3. Do not flush or drain sanitary napkins and hand wipes, and disposable diapers. Condoms, kitchen grease, hair, cigarette stubs, and paper towels are also banned.
  4. Compost your kitchen waste, and use a drain catcher in the sink.
  5. Keep trees away from the septic system to avoid roots interrupting it.
  6. Park vehicles away from your drain field.
  7. Limit the use of antibacterial agents and other chemicals that can kill the decomposing bacteria that break down substances in the tank.
  8. Do not dispose of your medications or pet excrement into your drains.
  9. Fix all leaking toilets and faucets to avoid water wastage.

What Happens If You Never Pump Your Septic Tank?

Some people believe the use of bacteria will help eliminate the need to pump out a tank. However, this misconception could lead to more problems than a filled septic tank can cause. There are a range of issues that you may face if you never pump your septic tank.

The solid buildup will diminish the storage capacity of the tank. Eventually, the buildup will feed into the drain field and cause a clog.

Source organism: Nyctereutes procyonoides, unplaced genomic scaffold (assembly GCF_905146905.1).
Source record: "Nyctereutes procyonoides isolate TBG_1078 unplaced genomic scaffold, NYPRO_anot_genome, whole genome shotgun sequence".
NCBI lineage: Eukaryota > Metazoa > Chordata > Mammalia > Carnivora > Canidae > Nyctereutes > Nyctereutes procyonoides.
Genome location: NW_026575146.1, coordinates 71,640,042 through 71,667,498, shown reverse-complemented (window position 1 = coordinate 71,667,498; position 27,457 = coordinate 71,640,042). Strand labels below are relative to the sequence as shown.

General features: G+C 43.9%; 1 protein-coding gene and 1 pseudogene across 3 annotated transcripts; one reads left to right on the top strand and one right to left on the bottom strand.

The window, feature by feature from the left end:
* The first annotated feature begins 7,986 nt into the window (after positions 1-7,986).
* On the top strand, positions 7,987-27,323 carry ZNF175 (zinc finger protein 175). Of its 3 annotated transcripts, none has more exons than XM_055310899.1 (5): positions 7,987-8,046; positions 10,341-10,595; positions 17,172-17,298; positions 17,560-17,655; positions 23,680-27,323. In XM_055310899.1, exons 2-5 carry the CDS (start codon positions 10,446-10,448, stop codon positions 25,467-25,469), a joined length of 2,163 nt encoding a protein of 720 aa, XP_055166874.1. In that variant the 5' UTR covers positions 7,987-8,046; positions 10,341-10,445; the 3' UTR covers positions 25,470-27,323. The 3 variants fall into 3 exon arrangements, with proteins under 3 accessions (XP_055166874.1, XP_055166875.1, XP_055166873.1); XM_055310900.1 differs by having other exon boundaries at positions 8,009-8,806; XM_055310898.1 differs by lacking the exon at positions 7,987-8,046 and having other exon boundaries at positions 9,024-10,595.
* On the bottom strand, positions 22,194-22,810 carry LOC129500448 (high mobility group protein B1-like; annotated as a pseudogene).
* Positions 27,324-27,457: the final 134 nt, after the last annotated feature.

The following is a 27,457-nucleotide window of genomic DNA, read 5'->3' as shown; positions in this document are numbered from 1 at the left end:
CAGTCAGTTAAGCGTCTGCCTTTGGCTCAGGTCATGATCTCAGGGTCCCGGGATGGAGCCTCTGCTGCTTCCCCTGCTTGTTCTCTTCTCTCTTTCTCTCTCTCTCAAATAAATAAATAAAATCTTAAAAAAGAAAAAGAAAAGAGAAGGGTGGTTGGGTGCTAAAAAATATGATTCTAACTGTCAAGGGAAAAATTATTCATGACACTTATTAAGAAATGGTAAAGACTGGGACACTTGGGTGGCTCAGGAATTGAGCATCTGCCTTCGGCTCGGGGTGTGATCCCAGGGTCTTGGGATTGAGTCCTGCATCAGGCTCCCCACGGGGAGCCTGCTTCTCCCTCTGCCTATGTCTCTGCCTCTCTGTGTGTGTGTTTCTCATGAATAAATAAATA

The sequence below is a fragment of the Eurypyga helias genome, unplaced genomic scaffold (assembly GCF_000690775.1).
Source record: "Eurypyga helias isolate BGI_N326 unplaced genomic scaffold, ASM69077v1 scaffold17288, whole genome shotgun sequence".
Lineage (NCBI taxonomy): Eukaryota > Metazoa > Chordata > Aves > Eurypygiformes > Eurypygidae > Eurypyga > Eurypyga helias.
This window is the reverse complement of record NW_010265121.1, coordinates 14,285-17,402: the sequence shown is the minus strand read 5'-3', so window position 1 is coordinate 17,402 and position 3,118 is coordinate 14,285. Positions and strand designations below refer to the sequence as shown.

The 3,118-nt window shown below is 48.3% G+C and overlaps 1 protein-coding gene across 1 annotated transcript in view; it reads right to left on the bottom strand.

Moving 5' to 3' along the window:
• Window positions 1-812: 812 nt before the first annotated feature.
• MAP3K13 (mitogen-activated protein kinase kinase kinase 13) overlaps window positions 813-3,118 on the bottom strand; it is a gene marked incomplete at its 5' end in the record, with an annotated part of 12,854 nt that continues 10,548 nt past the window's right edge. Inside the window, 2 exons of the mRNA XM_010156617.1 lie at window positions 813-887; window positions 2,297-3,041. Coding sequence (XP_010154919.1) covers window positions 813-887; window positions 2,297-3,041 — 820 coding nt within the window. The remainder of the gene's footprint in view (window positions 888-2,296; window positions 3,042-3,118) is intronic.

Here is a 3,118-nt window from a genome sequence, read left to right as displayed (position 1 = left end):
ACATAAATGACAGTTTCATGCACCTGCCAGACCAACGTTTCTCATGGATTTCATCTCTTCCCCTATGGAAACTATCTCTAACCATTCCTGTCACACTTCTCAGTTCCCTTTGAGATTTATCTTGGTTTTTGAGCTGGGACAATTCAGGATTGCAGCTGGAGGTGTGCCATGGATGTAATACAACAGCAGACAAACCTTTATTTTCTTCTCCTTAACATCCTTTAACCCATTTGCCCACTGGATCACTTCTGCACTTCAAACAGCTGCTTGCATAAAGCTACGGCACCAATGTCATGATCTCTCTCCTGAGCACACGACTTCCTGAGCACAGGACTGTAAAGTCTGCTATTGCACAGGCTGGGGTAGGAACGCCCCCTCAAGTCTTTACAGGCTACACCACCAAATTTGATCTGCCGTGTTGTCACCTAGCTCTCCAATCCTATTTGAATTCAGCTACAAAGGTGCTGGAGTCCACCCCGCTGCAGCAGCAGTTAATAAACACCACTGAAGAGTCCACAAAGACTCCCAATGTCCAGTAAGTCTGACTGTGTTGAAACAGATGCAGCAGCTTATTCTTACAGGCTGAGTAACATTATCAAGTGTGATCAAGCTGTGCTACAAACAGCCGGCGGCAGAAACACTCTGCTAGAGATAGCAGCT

The resultant backflow can cause the sinks and toilets to regurgitate the wastewater from the tank. When the overflow of unprocessed wastewater floods the drain field, groundwater can be tainted.

How Much Does It Cost To Pump Your Septic Tank?

The average cost of pumping and cleaning a septic tank is about $400. However, many homeowners pay between $282 and $525+. If you rent equipment for an hour or two to do it yourself, it might cost you between $286 and $350+ if there are no snags.

The cost is also heavily dependent on the size of your tank. Large tanks will be emptied at prices beginning from $1,000.


How Often Should You Empty Your Septic Tank?

Tank size, system design, and amount of wastewater produced influence cleaning frequency. There are systems that require less cleaning for the same usage level as other designs.

A larger family will be more likely to fill up the tank faster, and excessive use of water will also increase the rate of filling.

It is advisable to empty a regular-sized tank every 2-3 years. But, it could be emptied more or less frequently. A small family or a sole house occupant could empty their tank every 5 to 10 years.